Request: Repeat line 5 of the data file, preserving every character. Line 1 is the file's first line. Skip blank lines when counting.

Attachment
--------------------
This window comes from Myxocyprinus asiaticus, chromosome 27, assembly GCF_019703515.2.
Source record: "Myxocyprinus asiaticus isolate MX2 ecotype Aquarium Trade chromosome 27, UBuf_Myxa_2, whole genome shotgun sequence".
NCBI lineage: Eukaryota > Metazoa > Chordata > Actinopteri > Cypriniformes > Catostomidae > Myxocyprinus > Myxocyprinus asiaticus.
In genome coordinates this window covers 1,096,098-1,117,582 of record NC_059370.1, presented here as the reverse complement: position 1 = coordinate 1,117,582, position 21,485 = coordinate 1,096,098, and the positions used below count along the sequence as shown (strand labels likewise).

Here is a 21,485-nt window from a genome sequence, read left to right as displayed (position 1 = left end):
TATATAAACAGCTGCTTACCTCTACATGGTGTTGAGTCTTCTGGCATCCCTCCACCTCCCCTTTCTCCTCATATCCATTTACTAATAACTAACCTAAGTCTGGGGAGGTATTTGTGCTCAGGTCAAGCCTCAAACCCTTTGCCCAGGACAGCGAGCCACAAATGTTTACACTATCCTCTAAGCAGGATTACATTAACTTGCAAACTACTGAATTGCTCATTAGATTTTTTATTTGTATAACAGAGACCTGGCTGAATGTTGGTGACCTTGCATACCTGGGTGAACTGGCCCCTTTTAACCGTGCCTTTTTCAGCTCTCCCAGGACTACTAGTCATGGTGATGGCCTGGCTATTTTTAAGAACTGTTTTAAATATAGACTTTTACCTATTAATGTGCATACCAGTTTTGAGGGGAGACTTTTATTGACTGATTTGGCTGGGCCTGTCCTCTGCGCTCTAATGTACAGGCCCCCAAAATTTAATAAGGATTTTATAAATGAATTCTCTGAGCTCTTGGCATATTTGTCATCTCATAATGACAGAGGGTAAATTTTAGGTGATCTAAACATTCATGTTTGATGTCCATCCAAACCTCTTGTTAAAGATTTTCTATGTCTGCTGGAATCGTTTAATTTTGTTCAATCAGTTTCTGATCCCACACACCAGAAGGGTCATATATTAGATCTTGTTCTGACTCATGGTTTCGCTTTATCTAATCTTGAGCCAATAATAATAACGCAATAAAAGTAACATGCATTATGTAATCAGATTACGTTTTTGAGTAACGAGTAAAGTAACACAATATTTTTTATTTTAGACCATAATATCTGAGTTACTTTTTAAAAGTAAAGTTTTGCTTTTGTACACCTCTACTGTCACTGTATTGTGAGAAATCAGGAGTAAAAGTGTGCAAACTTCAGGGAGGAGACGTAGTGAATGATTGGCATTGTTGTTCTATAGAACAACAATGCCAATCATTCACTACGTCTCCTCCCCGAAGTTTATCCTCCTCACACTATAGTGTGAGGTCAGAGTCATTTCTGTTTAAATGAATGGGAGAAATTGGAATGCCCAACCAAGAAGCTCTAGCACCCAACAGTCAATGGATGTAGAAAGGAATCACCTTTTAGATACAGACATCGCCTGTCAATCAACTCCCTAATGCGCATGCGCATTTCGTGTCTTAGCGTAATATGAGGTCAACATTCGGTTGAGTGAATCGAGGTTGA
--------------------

Here is a 21,485-nt window from a genome sequence, read left to right as displayed (position 1 = left end):